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History of Wind Power

March 16, 2016
Paul Gipe

New Photo of Anderson's Charles E Miller's Four-Blade Wind Turbine in 1926


The Madison County (Indiana) Historical Society was able to locate the photo that I'd seen on display in mid 2015 of Charles E Miller's 1926 wind turbine in Anderson, Indiana.

The photo is the same as that from the Indianapolis Star in a previous post. However, this photo is clearer and only contains the wind turbine and not the portrait of Miller and his estate.

As noted before, the rotor is downwind of the tower. This is a very unusual configuration for the period.

Also noteworthy is the stays used to brace the slender blades. They are more clearly visible in this photo.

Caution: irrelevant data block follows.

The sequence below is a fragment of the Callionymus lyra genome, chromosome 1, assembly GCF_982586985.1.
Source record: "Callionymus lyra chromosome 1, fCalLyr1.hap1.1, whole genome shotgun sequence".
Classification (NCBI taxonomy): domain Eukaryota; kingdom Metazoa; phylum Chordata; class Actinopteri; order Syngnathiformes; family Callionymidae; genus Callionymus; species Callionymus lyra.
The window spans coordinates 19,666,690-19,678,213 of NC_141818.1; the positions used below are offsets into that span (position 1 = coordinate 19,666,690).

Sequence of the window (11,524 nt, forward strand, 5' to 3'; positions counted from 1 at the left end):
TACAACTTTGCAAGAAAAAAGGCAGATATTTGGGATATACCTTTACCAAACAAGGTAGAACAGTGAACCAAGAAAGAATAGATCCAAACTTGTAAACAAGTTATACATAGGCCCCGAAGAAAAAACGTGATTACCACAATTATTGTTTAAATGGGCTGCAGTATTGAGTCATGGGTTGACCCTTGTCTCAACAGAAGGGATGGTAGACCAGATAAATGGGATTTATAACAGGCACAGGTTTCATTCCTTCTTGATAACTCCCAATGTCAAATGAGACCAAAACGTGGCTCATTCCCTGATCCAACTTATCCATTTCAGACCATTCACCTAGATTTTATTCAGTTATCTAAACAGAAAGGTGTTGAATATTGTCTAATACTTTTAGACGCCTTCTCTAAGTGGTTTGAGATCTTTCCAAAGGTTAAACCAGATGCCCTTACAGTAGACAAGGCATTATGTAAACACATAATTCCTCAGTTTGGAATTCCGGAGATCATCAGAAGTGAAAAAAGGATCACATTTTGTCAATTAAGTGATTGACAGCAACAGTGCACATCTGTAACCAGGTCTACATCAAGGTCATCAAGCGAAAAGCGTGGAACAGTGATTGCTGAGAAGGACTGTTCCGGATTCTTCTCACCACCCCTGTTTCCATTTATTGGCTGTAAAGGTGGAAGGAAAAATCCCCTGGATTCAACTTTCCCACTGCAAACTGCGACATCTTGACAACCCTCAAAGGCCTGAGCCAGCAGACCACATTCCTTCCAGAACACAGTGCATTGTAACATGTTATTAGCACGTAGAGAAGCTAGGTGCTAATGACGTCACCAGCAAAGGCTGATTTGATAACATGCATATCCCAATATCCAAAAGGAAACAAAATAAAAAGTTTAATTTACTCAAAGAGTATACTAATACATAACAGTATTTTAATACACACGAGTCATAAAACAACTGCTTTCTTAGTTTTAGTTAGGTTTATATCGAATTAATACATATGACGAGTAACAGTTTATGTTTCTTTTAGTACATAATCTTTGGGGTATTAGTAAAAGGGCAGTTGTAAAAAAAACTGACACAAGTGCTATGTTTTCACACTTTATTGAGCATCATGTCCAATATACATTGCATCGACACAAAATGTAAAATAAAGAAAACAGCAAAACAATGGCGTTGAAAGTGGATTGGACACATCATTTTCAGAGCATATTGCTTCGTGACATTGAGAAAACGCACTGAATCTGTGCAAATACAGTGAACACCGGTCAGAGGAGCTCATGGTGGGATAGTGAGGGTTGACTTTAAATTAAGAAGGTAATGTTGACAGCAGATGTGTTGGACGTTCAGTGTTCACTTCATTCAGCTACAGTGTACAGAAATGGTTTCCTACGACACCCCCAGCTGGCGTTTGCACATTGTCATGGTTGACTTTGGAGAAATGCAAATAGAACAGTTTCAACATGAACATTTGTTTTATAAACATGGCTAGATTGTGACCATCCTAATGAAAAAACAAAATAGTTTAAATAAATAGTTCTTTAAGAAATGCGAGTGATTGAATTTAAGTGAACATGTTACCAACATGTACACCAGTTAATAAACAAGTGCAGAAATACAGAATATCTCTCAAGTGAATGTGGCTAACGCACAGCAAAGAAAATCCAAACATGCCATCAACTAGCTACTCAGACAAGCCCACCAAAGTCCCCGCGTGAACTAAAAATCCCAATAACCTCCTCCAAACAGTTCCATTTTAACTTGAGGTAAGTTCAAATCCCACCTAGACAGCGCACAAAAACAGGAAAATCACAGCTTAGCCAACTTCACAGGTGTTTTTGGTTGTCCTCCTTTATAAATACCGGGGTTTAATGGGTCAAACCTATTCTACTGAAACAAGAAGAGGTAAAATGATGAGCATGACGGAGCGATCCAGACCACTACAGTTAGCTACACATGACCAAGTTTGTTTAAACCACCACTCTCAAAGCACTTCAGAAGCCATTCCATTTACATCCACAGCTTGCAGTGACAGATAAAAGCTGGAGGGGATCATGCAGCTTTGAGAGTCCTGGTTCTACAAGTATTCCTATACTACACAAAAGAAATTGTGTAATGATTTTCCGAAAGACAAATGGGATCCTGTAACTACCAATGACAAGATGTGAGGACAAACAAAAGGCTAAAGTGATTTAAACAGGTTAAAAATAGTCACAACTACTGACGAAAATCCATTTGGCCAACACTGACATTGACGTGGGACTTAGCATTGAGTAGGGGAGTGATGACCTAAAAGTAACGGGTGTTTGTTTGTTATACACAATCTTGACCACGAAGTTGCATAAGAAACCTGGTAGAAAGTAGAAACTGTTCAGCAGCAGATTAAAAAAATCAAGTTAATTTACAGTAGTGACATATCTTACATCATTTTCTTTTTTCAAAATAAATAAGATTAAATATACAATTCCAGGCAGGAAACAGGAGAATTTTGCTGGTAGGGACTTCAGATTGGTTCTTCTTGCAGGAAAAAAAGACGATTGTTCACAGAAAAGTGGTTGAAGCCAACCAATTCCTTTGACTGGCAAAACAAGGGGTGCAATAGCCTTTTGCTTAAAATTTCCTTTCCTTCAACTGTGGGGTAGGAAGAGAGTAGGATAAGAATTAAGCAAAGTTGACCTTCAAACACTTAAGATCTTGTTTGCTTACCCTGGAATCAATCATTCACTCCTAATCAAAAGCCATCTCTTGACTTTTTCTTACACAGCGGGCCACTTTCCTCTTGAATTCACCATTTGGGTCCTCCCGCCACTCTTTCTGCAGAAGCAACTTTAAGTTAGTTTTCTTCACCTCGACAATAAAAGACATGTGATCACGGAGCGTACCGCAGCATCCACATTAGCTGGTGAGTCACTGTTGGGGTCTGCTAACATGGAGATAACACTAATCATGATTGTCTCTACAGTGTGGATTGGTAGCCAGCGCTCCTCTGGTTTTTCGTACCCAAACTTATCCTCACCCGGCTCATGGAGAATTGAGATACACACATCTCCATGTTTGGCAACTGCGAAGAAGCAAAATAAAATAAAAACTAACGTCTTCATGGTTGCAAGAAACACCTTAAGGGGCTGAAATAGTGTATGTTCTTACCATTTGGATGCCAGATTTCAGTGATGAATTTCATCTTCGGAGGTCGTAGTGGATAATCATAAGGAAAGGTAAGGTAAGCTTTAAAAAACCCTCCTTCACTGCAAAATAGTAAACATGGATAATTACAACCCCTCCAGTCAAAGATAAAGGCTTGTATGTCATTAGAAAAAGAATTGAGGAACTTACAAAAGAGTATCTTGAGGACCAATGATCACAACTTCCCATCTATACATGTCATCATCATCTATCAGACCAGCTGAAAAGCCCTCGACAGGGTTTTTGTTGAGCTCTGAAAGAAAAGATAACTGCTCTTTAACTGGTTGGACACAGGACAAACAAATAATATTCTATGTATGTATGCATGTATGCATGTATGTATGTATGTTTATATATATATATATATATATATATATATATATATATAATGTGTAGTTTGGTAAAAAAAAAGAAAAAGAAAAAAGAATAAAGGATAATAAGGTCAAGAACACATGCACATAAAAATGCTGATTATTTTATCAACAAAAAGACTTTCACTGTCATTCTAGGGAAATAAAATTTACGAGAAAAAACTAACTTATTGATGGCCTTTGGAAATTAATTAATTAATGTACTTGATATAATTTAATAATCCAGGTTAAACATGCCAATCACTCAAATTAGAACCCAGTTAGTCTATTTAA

It appears that the stay ending at the blade tip is attached via a bearing so that the entire blade can change pitch. Thus, with the linkage visible near the hub, and the bearing at the tip, the rotor appears to use full-span pitch control to regulate the wind turbine. This is advanced for the day and not unlike what the Danes were trying to do at the same time in Denmark.

Just a few years before Miller erected his wind turbine Danish engineers Johannes Jensen and Poul Vinding designed a six-blade wind turbine. Like Miller they used struts and stays to brace the blades. Similarly, the stays attachment at the end of the blades on their Agricco brand wind turbine allowed the blades to change pitch.

Jensen and Vinding's Agricco wind turbine is famous in the annals of wind energy for being the world's first wind turbine connected to an AC grid.

In contrast, Miller intended his wind turbine--as best as we can tell--to pump water and generate DC for off-the-grid use, for example, at dairies. There is not much more information on Miller and his wind turbines at this time. Historians will need to explore his archives--if they exist--to learn more about him and his wind turbine.


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